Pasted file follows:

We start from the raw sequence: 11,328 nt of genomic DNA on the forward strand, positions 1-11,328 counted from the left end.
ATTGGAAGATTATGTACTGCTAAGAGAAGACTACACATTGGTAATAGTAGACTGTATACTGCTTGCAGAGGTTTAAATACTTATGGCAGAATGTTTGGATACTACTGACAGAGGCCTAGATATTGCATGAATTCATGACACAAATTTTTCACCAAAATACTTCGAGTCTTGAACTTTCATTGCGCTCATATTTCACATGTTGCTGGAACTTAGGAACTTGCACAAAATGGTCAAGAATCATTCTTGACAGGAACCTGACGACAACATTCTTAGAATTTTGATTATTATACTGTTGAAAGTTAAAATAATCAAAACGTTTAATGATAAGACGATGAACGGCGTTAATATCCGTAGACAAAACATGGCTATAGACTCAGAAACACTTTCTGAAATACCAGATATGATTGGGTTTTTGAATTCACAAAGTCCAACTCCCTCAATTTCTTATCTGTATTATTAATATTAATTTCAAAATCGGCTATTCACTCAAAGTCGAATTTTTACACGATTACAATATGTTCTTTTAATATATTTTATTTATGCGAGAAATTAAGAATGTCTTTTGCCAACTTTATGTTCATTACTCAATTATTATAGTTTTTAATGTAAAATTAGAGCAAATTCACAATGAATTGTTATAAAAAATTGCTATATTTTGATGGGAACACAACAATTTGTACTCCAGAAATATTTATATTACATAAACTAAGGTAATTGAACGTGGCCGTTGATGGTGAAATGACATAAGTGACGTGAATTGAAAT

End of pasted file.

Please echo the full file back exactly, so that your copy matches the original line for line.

We start from the raw sequence: 11,328 nt of genomic DNA on the forward strand, positions 1-11,328 counted from the left end.
ATTGGAAGATTATGTACTGCTAAGAGAAGACTACACATTGGTAATAGTAGACTGTATACTGCTTGCAGAGGTTTAAATACTTATGGCAGAATGTTTGGATACTACTGACAGAGGCCTAGATATTGCATGAATTCATGACACAAATTTTTCACCAAAATACTTCGAGTCTTGAACTTTCATTGCGCTCATATTTCACATGTTGCTGGAACTTAGGAACTTGCACAAAATGGTCAAGAATCATTCTTGACAGGAACCTGACGACAACATTCTTAGAATTTTGATTATTATACTGTTGAAAGTTAAAATAATCAAAACGTTTAATGATAAGACGATGAACGGCGTTAATATCCGTAGACAAAACATGGCTATAGACTCAGAAACACTTTCTGAAATACCAGATATGATTGGGTTTTTGAATTCACAAAGTCCAACTCCCTCAATTTCTTATCTGTATTATTAATATTAATTTCAAAATCGGCTATTCACTCAAAGTCGAATTTTTACACGATTACAATATGTTCTTTTAATATATTTTATTTATGCGAGAAATTAAGAATGTCTTTTGCCAACTTTATGTTCATTACTCAATTATTATAGTTTTTAATGTAAAATTAGAGCAAATTCACAATGAATTGTTATAAAAAATTGCTATATTTTGATGGGAACACAACAATTTGTACTCCAGAAATATTTATATTACATAAACTAAGGTAATTGAACGTGGCCGTTGATGGTGAAATGACATAAGTGACGTGAATTGAAAT